Women Entrepreneurs Lead the Way in Digital Presence, Mastercard SME

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In new research by Mastercard, 81 per cent of the Middle East and Africa’s (MEA) women entrepreneurs have a digital presence for their businesses, compared to 68 per cent of their male counterparts.

The study reveals that despite the gender gap and social challenges, entrepreneurial women across the world and in the region and across the globe are leading the way in tapping into the power of the digital economy to succeed and grow.

According to Mastercard, women-owned small and medium enterprises (SMEs) believe there are huge benefits of a cash-free economy to their businesses.

The digital footprint among the women in the region reveals that 71 per cent of the women entrepreneurs have social media presence followed by those with company websites at 57 per cent.

In the Middle East and North Africa, 71 per cent of women entrepreneurs had a website compared to the 55 per cent who had a social media presence.

The Mastercard MEA SME Confidence Index also showed that more than 80 per cent of women entrepreneurs have digital readiness for their business compared to their male counterparts yet, so few have access to funding for their business growth.

Across the globe, businesses owned by women are well-represented in the entrepreneurship space. However, it is estimated that their access to commercial bank finance is only between 2 and 10 per cent.

“This reflects the huge potential SME women entrepreneurs have when we accelerate their access to financial and digital tools which will enable greater gender parity in the business ecosystem,” said Amnah Ajmal, Executive Vice President, Market Development, Middle East, and Africa, Mastercard.

The study further noted that confidence levels around digital transactions are high with 30 per cent of women entrepreneurs in MEA experiencing no challenges in accepting more payments digitally versus cash payments.

Mobile payments led with 62 per cent of the women agreeing that it is their preferred choice, 57 per cent favoured online payments, while 45 per cent only use card payments.

In Southern Africa, this confidence is further elevated with 67 per cent seeing no challenges to accepting more payments digitally.

Growing confidence levels in digital as a business imperative are tied to a deeper understanding and wider recognition among SMEs of the advantages that result from a growing digital economy.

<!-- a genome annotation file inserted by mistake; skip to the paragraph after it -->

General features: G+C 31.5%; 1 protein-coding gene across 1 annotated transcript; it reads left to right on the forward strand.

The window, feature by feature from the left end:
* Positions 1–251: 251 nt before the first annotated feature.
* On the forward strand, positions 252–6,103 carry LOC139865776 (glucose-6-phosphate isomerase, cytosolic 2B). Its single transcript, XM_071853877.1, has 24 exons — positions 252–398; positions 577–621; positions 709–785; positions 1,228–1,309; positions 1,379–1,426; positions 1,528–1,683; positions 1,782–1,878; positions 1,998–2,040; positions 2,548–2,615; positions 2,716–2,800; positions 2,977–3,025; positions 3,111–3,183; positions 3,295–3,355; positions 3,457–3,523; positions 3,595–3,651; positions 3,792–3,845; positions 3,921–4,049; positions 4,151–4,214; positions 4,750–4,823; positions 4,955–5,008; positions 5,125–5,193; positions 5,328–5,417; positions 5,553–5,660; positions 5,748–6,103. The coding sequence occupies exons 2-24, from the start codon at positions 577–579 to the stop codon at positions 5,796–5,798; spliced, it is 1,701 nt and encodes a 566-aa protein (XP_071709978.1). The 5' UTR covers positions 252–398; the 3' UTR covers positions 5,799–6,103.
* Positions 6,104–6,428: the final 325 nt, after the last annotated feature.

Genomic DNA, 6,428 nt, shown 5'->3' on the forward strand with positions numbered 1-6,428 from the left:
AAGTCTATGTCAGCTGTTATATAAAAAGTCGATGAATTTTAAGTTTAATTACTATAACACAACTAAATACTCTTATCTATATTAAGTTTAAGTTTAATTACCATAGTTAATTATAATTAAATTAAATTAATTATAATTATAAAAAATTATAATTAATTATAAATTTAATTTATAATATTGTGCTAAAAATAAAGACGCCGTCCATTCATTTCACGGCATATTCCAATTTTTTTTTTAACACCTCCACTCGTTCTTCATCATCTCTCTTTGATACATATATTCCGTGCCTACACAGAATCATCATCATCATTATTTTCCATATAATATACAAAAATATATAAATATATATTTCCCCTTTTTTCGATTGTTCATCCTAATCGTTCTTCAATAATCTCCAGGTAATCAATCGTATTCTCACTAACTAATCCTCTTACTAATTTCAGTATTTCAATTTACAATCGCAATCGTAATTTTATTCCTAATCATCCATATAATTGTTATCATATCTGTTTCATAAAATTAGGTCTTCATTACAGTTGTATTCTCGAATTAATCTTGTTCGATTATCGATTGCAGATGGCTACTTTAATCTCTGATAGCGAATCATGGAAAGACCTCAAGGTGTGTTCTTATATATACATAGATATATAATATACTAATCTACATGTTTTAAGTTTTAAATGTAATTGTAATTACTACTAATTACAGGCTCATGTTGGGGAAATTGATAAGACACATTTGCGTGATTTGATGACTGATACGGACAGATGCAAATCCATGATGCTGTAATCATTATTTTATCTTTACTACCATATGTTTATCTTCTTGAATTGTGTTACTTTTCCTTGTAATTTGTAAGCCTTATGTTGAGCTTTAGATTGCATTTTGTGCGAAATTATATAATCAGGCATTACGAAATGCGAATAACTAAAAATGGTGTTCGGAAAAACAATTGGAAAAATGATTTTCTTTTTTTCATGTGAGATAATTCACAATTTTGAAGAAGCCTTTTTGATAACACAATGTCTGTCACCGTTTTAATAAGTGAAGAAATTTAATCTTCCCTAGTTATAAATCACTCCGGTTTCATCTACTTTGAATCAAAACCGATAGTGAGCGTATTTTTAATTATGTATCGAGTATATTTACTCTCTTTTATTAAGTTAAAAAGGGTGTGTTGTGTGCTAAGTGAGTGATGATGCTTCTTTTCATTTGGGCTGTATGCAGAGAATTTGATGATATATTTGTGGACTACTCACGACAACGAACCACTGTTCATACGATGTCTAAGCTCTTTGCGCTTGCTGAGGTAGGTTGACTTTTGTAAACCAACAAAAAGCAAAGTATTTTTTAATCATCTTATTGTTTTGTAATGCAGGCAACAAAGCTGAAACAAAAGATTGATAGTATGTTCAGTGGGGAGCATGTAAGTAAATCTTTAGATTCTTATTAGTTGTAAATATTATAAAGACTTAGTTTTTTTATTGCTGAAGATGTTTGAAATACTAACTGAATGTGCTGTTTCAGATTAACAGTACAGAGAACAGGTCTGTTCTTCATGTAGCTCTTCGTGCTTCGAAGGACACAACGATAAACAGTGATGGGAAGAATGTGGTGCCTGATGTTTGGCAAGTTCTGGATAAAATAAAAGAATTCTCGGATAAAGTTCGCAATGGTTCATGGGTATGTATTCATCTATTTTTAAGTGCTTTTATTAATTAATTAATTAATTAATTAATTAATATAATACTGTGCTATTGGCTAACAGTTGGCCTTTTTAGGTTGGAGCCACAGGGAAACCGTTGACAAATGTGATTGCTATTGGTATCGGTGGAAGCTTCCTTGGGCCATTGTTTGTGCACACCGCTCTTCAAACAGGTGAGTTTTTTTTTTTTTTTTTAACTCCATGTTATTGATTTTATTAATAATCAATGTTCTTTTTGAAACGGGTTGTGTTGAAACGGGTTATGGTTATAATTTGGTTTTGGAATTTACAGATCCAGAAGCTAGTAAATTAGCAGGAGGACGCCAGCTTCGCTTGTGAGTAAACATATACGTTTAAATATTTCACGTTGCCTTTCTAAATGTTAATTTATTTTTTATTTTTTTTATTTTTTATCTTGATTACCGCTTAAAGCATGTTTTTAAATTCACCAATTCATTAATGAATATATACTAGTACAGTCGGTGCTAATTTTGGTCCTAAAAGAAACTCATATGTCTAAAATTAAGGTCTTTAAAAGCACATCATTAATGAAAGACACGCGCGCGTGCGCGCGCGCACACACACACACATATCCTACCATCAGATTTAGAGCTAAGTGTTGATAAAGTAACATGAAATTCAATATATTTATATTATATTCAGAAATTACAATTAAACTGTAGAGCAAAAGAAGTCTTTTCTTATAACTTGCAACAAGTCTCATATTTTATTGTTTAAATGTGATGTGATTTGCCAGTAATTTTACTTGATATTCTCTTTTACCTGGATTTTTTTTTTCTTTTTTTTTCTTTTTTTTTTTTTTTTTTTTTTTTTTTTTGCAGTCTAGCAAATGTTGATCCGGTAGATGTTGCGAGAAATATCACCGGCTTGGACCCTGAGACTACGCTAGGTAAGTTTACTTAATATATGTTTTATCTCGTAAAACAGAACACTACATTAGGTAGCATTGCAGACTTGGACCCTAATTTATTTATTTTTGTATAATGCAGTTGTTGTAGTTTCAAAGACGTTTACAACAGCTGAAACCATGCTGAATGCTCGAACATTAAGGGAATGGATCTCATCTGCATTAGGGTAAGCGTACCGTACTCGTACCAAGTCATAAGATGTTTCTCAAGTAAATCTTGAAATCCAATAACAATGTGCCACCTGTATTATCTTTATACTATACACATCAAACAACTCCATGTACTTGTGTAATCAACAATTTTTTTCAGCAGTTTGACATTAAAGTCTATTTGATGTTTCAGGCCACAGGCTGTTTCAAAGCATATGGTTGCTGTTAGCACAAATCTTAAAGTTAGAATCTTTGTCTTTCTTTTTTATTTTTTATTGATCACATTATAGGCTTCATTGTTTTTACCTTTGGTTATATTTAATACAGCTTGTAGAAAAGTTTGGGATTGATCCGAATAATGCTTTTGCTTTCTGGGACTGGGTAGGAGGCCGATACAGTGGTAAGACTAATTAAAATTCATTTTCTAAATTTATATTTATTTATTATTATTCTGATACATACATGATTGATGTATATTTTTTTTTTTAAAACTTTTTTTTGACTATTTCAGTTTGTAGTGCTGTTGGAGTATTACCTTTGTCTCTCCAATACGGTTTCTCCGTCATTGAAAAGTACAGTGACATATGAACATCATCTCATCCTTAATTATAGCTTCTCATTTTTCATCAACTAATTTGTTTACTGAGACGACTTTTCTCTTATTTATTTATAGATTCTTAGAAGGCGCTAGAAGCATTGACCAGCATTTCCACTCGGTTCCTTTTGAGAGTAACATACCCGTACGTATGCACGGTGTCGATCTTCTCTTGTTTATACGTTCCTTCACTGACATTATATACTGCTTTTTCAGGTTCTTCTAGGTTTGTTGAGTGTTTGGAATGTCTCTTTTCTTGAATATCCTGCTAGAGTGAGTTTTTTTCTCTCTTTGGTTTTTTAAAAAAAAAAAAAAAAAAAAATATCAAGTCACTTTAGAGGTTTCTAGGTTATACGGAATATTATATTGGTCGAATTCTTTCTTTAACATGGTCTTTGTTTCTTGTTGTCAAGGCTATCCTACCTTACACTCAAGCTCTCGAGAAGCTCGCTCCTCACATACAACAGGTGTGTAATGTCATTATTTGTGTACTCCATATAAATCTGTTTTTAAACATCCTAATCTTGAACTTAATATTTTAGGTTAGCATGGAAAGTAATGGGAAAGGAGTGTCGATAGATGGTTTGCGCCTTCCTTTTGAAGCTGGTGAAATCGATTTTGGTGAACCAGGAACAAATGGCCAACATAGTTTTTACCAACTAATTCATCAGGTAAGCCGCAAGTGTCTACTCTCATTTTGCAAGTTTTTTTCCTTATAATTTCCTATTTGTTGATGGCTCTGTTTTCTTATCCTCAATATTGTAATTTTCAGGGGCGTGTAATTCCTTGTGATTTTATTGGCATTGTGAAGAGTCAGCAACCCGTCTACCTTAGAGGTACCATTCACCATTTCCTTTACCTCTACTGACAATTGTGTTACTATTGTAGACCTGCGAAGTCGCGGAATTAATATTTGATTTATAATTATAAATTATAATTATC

When asked about the biggest benefits of a cash-free economy to their businesses, 60 per cent of women entrepreneurs highlighted the increased efficiency of transactions across multiple channels and the ease of not handling or processing cash equaling the same.

A total of 59 per cent of the women also appreciated having a more convenient way of paying suppliers and employees, 55 per cent faster access to revenues, 53 per cent less potential for fraud, and 50 per cent access to new business growth opportunities.

Women Entrepreneurs are Innovative Risk-Takers

In the 2020 Mastercard Index of Women Entrepreneurs (MIWE), evidence already emerged of how women business owners have reacted to a new world of work with renewed confidence and adaptability, tapping into new business opportunities or realigning their business models to cater to new consumer behaviour and local or global needs.

Despite challenges around funding, support and attention, Uganda, Botswana and Ghana were ranked as the world’s three leading economies having the most women business owners (WBO) as a percentage of total business owners in the 2020 MIWE.

The report also mentioned high regard for risk-taking, innovativeness, individuality, and creativity in entrepreneurship prevalent in Nigeria and Angola. Growing the contribution of women entrepreneurs is a positive sign, as almost half of the female entrepreneurs (48.7 per cent) around the world report being driven by a desire to contribute to the greater societal good.

In addition to empowering women-led businesses everywhere with digital payments acceptance tools, Mastercard is also advancing social progress through financial literacy training to encourage the growth of entrepreneurship among women.